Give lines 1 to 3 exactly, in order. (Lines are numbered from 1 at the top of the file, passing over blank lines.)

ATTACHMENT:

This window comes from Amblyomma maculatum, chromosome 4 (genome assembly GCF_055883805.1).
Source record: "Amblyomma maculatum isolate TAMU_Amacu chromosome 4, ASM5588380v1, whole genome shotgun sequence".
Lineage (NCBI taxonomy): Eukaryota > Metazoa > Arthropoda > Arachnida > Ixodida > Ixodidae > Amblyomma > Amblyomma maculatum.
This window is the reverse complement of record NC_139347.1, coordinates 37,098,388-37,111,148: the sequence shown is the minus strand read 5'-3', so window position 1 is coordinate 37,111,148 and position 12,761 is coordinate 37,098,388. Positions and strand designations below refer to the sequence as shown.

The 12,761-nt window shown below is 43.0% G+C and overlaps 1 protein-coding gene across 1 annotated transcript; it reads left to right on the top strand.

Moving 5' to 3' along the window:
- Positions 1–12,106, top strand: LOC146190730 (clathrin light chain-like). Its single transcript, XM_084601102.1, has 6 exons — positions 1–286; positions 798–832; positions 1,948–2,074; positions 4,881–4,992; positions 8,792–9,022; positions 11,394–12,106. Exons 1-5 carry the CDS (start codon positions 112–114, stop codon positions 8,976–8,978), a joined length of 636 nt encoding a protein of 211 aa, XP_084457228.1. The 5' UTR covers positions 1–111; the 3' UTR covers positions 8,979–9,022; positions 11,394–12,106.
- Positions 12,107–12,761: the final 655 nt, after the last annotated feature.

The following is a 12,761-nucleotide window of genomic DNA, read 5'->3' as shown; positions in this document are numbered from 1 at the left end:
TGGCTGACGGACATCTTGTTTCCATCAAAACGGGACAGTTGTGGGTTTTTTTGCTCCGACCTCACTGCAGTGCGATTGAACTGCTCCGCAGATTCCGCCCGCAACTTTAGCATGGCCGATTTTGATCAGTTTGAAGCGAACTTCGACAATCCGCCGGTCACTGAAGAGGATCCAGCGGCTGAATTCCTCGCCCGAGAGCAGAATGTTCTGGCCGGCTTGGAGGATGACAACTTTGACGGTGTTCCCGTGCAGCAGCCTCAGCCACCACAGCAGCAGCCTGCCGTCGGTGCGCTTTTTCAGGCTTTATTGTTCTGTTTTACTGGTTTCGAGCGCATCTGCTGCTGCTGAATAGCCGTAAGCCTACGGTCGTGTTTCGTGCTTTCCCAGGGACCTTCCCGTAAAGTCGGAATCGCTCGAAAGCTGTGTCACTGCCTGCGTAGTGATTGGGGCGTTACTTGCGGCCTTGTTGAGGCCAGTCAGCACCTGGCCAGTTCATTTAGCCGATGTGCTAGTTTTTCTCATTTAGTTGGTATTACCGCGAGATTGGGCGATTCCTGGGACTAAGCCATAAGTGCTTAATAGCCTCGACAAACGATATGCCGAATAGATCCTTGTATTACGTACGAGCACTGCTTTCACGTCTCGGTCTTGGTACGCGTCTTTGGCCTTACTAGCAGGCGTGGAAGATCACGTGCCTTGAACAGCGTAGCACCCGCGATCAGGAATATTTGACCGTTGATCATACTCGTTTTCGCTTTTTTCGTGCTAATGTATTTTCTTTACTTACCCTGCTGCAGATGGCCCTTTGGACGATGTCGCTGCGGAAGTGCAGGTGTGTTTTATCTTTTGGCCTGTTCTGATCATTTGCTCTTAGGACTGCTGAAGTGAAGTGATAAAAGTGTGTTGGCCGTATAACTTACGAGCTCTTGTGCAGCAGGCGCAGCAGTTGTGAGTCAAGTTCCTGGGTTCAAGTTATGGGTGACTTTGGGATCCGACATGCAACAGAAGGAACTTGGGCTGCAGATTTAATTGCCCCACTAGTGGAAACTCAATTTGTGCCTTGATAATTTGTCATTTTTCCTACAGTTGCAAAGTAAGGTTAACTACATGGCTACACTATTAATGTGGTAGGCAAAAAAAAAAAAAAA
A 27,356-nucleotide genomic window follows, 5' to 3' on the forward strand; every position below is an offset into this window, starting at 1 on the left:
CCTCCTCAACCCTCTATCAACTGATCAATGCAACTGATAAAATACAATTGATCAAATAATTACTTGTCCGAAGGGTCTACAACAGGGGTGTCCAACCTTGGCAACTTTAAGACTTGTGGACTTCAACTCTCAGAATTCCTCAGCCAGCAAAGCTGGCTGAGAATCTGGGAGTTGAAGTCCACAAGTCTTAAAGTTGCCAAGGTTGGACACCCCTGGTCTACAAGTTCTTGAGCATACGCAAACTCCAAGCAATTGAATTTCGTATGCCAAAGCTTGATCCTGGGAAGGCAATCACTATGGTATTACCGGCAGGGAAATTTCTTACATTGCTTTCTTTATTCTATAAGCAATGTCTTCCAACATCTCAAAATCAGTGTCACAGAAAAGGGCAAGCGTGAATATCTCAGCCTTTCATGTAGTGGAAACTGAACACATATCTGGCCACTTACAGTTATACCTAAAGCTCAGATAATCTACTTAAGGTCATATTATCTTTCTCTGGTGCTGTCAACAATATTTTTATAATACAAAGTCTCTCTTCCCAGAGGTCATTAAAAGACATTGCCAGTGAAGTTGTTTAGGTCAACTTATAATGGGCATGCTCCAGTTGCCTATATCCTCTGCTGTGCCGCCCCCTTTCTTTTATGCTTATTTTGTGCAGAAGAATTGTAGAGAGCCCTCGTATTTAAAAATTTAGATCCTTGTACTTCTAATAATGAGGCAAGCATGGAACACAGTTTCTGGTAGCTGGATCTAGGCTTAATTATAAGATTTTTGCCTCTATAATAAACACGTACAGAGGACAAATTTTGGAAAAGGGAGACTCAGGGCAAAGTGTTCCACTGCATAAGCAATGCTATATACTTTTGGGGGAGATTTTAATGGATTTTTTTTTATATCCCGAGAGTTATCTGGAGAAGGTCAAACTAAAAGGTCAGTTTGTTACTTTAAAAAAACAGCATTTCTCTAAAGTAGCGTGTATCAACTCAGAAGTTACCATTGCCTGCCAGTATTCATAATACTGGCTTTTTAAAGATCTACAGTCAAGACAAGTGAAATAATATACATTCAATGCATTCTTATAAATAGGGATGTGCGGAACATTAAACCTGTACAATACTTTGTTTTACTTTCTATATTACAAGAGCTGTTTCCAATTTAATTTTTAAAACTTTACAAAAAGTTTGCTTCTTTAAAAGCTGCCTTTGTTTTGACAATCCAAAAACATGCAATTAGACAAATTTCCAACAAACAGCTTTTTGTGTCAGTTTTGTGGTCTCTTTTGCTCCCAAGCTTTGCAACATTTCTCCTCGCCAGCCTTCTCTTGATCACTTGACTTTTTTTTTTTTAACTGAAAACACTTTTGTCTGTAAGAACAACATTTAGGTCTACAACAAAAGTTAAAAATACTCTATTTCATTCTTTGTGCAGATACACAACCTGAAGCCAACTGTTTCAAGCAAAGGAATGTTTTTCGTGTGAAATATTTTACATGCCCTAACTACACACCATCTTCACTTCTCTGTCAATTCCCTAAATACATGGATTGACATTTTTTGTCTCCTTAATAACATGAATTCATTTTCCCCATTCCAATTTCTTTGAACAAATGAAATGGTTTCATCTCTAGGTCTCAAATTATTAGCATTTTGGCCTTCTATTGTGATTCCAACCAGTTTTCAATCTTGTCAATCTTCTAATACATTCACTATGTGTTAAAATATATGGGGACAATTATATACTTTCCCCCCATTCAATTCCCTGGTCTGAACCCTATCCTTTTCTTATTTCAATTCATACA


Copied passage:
This window comes from Amblyomma maculatum, chromosome 4 (genome assembly GCF_055883805.1).
Source record: "Amblyomma maculatum isolate TAMU_Amacu chromosome 4, ASM5588380v1, whole genome shotgun sequence".
Lineage (NCBI taxonomy): Eukaryota > Metazoa > Arthropoda > Arachnida > Ixodida > Ixodidae > Amblyomma > Amblyomma maculatum.